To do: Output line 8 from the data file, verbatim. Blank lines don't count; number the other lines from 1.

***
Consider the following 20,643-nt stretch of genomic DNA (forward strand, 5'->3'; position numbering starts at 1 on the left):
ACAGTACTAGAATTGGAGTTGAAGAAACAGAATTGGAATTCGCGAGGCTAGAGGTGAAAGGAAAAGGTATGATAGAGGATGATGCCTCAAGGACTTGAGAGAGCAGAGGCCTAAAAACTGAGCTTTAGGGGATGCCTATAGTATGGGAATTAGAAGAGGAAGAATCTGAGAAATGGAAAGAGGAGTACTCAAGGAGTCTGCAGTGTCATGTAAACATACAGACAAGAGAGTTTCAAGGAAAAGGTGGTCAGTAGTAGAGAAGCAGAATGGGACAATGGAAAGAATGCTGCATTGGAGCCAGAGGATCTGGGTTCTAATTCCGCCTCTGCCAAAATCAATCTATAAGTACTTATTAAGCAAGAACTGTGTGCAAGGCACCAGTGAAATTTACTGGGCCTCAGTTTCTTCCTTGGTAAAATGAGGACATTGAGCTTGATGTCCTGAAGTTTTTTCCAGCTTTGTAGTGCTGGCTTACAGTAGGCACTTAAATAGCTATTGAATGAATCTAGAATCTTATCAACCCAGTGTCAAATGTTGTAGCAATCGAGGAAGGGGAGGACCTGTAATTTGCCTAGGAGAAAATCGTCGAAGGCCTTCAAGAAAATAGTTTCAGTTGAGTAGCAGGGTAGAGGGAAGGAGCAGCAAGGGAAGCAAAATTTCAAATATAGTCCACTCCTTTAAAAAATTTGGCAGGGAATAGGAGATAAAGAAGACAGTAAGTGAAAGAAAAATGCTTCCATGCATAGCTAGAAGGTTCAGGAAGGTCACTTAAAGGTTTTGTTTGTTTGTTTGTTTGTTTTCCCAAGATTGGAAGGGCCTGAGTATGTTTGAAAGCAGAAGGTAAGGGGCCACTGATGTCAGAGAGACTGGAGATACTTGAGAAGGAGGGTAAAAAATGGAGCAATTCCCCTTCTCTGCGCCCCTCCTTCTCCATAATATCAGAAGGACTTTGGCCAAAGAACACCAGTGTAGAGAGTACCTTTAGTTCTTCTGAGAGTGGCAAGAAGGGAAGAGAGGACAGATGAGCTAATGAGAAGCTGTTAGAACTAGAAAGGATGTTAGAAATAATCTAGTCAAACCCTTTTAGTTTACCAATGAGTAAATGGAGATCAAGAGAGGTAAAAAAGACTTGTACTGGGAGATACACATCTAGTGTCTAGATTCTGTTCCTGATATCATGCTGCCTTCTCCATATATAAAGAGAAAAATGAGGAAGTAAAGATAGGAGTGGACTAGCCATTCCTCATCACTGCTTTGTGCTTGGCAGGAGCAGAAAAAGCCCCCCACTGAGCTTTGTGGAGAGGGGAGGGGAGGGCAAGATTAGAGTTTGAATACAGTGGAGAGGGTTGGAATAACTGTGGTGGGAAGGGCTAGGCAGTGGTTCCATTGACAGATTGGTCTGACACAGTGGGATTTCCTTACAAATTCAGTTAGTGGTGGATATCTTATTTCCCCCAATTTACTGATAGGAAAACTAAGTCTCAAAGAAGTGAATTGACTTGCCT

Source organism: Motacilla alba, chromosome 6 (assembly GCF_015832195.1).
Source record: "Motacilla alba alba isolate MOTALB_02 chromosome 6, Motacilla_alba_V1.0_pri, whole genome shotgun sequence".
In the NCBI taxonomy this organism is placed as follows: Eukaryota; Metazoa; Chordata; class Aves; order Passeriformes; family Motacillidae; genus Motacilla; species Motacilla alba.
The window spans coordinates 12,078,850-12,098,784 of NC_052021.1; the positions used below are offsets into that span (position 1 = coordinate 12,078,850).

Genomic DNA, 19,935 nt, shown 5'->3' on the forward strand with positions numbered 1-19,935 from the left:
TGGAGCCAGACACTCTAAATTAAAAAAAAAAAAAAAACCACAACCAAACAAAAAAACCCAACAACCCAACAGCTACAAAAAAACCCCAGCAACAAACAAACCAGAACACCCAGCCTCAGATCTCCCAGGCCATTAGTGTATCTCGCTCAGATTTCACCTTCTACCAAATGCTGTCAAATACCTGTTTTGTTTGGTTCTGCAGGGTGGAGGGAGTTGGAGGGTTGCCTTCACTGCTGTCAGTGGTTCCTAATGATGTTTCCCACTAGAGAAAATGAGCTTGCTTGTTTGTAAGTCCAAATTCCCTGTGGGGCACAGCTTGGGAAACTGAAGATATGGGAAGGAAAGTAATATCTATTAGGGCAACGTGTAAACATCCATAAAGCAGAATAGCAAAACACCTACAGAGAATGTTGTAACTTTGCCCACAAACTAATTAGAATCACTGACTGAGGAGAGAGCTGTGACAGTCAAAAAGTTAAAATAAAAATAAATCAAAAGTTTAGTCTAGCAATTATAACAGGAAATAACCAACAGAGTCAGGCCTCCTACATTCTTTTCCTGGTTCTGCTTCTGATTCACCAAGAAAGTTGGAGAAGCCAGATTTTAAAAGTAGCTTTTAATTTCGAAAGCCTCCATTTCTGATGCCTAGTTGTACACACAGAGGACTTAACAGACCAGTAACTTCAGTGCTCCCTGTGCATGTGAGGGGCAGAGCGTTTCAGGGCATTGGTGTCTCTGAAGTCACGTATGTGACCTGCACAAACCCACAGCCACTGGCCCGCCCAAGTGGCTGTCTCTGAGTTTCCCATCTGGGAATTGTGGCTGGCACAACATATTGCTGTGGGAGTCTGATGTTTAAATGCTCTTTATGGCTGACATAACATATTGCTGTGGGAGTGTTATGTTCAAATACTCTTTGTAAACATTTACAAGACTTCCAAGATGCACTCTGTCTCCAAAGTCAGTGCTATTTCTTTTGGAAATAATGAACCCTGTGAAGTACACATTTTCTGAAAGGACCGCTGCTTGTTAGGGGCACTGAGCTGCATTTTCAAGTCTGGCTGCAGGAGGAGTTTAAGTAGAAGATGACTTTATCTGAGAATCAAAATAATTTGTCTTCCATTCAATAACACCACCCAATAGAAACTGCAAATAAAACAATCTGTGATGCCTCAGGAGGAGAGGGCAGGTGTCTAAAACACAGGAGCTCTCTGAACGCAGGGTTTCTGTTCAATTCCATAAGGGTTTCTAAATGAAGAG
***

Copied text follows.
TGGAGCCAGACACTCTAAATTAAAAAAAAAAAAAAAACCACAACCAAACAAAAAAACCCAACAACCCAACAGCTACAAAAAAACCCCAGCAACAAACAAACCAGAACACCCAGCCTCAGATCTCCCAGGCCATTAGTGTATCTCGCTCAGATTTCACCTTCTACCAAATGCTGTCAAATACCTGTTTTGTTTGGTTCTGCAGGGTGGAGGGAGTTGGAGGGTTGCCTTCACTGCTGTCAGTGGTTCCTAATGATGTTTCCCACTAGAGAAAATGAGCTTGCTTGTTTGTAAGTCCAAATTCCCTGTGGGGCACAGCTTGGGAAACTGAAGATATGGGAAGGAAAGTAATATCTATTAGGGCAACGTGTAAACATCCATAAAGCAGAATAGCAAAACACCTACAGAGAATGTTGTAACTTTGCCCACAAACTAATTAGAATCACTGACTGAGGAGAGAGCTGTGACAGTCAAAAAGTTAAAATAAAAATAAATCAAAAGTTTAGTCTAGCAATTATAACAGGAAATAACCAACAGAGTCAGGCCTCCTACATTCTTTTCCTGGTTCTGCTTCTGATTCACCAAGAAAGTTGGAGAAGCCAGATTTTAAAAGTAGCTTTTAATTTCGAAAGCCTCCATTTCTGATGCCTAGTTGTACACACAGAGGACTTAACAGACCAGTAACTTCAGTGCTCCCTGTGCATGTGAGGGGCAGAGCGTTTCAGGGCATTGGTGTCTCTGAAGTCACGTATGTGACCTGCACAAACCCACAGCCACTGGCCCGCCCAAGTGGCTGTCTCTGAGTTTCCCATCTGGGAATTGTGGCTGGCACAACATATTGCTGTGGGAGTCTGATGTTTAAATGCTCTTTATGGCTGACATAACATATTGCTGTGGGAGTGTTATGTTCAAATACTCTTTGTAAACATTTACAAGACTTCCAAGATGCACTCTGTCTCCAAAGTCAGTGCTATTTCTTTTGGAAATAATGAACCCTGTGAAGTACACATTTTCTGAAAGGACCGCTGCTTGTTAGGGGCACTGAGCTGCATTTTCAAGTCTGGCTGCAGGAGGAGTTTAAGTAGAAGATGACTTTATCTGAGAATCAAAATAATTTGTCTTCCATTCAATAACACCACCCAATAGAAACTGCAAATAAAACAATCTGTGATGCCTCAGGAGGAGAGGGCAGGTGTCTAAAACACAGGAGCTCTCTGAACGCAGGGTTTCTGTTCAATTCCATAAGGGTTTCTAAATGAAGAG